Outrage as Le Pen defends Nazi occupation of France

13th January 2005, Comments 0 comments

PARIS, Jan 13 (AFP) - The Paris prosecutor's office announced a preliminary enquiry Thursday to determine if the veteran far-right leader Jean-Marie Le Pen broke the law when he described the Nazi occupation of France in World War Two as "not especially inhumane."

PARIS, Jan 13 (AFP) - The Paris prosecutor's office announced a preliminary enquiry Thursday to determine if the veteran far-right leader Jean-Marie Le Pen broke the law when he described the Nazi occupation of France in World War Two as "not especially inhumane."

The investigation was to focus on whether Le Pen's comments, which were made to the extreme right-wing magazine Rivarol, constitute "denial of crimes against humanity" or "apology for war crimes" - both of which are criminal offences.

The 76 year-old founder of the National Front (FN) party caused outrage when he said that "in France at least the German occupation was not especially inhumane, even if there were a number of excesses - inevitable in a country of 550,000 square kilometres."

"If the Germans had carried out mass executions across the country as the received wisdom would have it, then there wouldn't have been any need for concentration camps for political deportees.

"It's not just from the European Union and globalisation that we need to deliver our country, but also from the lies about its history," he told the weekly.

The remarks drew immediate comparisons with Le Pen's oft-quoted description of the Jewish holocaust as a "detail" of World War Two, and were universally condemned by Jewish and anti-racist groups, veterans' organisations and political parties.

Justice Minister Dominique Perben called the comments "despicable," and said Le Pen would have to "explain what he said before a court of law" if the investigation indicated that he had committed a criminal offence.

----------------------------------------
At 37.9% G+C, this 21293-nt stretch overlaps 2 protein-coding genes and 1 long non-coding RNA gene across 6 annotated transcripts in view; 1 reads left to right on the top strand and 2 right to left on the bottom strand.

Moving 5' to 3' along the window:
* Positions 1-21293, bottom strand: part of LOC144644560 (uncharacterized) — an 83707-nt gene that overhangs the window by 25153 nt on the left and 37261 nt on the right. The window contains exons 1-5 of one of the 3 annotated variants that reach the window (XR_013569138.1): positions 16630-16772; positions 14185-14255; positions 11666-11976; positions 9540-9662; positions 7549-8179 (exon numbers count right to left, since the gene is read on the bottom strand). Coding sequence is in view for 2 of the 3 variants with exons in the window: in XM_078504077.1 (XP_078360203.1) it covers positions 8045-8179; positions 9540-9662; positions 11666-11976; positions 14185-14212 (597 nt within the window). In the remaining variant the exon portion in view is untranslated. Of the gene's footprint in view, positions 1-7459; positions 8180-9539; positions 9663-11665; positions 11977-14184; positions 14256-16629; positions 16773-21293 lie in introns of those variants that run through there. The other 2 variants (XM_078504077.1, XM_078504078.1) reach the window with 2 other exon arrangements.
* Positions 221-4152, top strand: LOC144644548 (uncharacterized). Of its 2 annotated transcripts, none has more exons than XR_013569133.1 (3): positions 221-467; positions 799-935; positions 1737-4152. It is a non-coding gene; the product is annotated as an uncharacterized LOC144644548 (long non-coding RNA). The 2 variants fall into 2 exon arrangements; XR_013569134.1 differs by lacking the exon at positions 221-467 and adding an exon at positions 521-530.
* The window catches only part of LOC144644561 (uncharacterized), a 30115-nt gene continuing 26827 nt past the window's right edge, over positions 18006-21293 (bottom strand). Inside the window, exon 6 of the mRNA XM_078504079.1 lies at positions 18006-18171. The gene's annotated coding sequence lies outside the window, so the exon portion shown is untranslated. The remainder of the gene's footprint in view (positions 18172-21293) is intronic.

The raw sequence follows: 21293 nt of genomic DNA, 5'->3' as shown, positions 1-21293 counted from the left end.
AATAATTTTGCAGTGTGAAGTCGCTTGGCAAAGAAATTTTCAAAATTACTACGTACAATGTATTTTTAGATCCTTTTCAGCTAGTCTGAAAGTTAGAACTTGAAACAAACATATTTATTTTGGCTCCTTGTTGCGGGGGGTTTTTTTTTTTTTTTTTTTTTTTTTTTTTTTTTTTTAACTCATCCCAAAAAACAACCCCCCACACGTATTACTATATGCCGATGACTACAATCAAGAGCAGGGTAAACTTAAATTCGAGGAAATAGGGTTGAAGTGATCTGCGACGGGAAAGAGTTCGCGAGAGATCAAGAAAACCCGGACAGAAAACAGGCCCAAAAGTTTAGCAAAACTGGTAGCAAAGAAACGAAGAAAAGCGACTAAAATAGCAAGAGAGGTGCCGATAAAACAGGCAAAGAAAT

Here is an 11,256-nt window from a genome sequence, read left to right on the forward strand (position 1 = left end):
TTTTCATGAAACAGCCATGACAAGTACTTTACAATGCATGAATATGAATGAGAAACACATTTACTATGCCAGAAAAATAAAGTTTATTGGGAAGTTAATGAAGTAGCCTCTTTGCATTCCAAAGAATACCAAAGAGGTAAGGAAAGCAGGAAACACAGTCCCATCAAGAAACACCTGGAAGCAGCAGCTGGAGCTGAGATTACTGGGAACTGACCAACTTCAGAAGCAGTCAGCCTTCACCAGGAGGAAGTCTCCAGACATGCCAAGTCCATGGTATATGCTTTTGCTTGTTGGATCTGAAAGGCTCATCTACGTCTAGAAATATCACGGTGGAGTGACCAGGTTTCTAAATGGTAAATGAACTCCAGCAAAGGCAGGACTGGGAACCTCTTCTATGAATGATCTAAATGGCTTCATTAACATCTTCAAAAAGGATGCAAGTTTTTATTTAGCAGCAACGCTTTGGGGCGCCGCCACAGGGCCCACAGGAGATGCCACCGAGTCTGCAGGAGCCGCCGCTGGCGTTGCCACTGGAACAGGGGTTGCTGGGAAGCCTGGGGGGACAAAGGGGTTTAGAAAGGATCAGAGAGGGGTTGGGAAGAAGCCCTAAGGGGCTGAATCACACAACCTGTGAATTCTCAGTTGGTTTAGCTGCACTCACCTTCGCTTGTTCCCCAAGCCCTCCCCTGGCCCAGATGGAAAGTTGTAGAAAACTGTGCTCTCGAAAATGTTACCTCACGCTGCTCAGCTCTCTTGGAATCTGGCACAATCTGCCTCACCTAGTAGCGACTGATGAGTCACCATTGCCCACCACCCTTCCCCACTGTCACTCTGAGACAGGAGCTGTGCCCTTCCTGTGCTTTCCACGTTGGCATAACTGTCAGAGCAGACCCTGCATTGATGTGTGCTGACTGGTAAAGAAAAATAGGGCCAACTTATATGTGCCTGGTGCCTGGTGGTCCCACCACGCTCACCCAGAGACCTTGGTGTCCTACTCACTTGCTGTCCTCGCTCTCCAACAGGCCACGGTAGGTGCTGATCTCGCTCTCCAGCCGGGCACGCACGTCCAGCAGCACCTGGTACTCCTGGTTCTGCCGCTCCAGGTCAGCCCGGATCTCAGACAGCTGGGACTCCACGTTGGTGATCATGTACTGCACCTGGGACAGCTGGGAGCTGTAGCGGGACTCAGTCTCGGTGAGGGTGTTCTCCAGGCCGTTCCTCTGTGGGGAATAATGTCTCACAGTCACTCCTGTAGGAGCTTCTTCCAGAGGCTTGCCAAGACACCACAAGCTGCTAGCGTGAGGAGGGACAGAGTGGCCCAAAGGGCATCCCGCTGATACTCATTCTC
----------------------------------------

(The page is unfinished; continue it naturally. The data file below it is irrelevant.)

However Le Pen hit back Thursday, saying that it was "astonishing and shocking that the justice minister has not accorded me the presumption of innocence."

"It is all totally incoherent and goes to prove one thing: that there are a number of subjects in our country that it is forbidden to approach - even from afar - because they are the preserve of a select group of people," Le Pen said.

With the help of the collaborationist Vichy government the German authorities deported more than 70,000 French Jews to death camps, and thousands of French civilians died in reprisals by the German army - especially towards the end of the war.

However historical debate has raged over the degree of French acceptance of the 1940-1944 occupation, which for most of the time was relatively peaceful compared to the experiences of countries in eastern Europe.

Le Pen caused added outrage among survivors of the June 1944 massacre in the southern village of Oradour-sur-Glane - one of the iconic moments in French histories of World War Two, in which hundreds of civilians were murdered by a division of the SS.

Hinting that the official story of Nazi brutality was simplistic, he said: "There is a lot more to be said about that."

Revisionist historians have claimed that the bloodshed was largely the fault of resistance fighters who hid explosives in the church where most of the victims were burned to death.

"He would do well to find out the historic facts about Oradour before putting forward these scandalous revisionist theories which bring shame to the memory of the martyrs and their families," said Richard Jezierski, director of the Remembrance Centre at the devastated village.

© AFP

Subject: French News

 

0 Comments To This Article